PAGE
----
Our long-term objective is not just to create a single pipelined implement for these three applications. We want to develop generic, expandable technologies for creating pipelines suitable for a variety of medical big data applications running on a variety of hardware and software. This requires the exploration of the space of alternative parallel implementations and development of mechanisms for tuning the behavior.

    For the senior design project, our first objective is to develop competing Spark implementations of the three pipelines depicted in Figure 1. These new parallel implementations will be based on the existing serial implementations created by domain experts and the parallelized implementations created with MPI. The Spark implementations will be a first step in exploring the space of possible, high-performance implementation alternatives.

    The research phase of the project will focus on comparing the performance of MPI versions with the Spark ones under a variety of input configurations. The outcome of this research subtask would be the to identify the most important parameters affecting performance and the overall decision in choosing an appropriate technology. For example, if the number of testing images is less than twice of the number of computing nodes, MPI is a better option because the amount of communication overhead is less; therefore, for this simple example, the key parameters are number and size of images.

    After identifying key parameters, the fourth phase will focus on writing a Python/Scala script that receives input parameters for these pipelines [e.g., pipeline stages (input, output), size and format of input files, etc.], and recommends which technology is most suitable for each phase of the pipeline.

    Although not absolutely essential, familiarity with the Python programming language and an interest in medical applications and high-performance computing would help team members to contribute to this project. This team will be working with researchers at NC State, UNC and Duke.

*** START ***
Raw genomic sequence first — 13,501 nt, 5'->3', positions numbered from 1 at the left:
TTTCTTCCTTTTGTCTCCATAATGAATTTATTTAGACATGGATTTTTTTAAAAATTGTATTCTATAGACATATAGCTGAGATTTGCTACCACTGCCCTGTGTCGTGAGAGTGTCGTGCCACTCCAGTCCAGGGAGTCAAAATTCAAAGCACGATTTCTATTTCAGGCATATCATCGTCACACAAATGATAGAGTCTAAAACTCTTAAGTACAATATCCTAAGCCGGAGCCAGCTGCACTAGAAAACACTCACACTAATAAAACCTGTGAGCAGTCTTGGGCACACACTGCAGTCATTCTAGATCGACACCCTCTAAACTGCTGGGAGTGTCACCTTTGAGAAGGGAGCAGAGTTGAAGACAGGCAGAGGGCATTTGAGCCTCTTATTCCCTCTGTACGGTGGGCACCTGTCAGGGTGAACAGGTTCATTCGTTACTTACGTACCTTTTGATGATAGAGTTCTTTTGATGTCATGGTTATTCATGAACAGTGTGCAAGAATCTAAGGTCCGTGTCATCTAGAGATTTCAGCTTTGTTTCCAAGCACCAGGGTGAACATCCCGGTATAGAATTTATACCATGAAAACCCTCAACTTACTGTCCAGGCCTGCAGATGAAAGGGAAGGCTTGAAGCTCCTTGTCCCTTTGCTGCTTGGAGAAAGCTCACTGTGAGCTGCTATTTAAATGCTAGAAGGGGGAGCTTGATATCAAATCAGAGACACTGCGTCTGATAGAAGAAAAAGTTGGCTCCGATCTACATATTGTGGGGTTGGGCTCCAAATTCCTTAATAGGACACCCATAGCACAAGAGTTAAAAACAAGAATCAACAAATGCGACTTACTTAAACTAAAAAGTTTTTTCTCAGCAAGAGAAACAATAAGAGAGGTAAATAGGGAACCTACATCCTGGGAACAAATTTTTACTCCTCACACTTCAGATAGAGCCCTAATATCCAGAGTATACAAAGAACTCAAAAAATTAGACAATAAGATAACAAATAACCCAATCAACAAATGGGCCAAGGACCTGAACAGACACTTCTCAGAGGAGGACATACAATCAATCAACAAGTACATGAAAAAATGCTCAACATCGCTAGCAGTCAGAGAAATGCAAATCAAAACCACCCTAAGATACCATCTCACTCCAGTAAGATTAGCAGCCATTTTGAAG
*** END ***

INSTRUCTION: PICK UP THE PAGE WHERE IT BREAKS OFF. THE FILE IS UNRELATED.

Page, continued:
1. Dr. Frank Mueller, Professor of Department of Computer Science at North Carolina State University
    2. Dr. Marc Niethammer, Associate Professor of Department of Computer Science, UNC Chapel Hill
    3. Dr. Kouros Owzar, Professor of Biostatistics and Bioinformatics and Director of Bioinformatics, Duke Cancer Institute
    4. Dr. Martin Styner, Associate Professor of Psychiatry and Computer Science, UNC and Director of the Neuro Image Research and Analysis Laboratory (NIRAL)
    5. Amir Bahmani, CSC Ph.D Candidate, NC State

    We expect the development effort for this project will be organized as follows:

      Sub-Tasks Note Timeframe
    Phase 1 Spark Implementation of DNA Data Preprocessing Pipeline MPI + Python Completed
    Spark + Scala First month
    Spark Implementation of Imaging Analysis for MRI Knee Cartilage Segmentation Pipeline MPI + Python Completed
    Spark + Scala First month
    Spark Implementation of Imaging Analysis for MRI Brain Segmentation Pipeline MPI + Python In Progress
    Spark + Scala First month
    Phase 2 Performance Evaluation DNA Data Processing MPI vs. Spark Second month
    Knee MRI
    Brain MRI
    Phase 3 Load balancing DNA Data Processing Parameter Extraction First half of the third month
    Knee MRI
    Brain MRI
    Phase 4 Self-tuning Writing scripts supporting self-tuning for the three applications based on the extracted parameters Second half of the third month

    * Amir will help students to learn Spark/MPI/Scala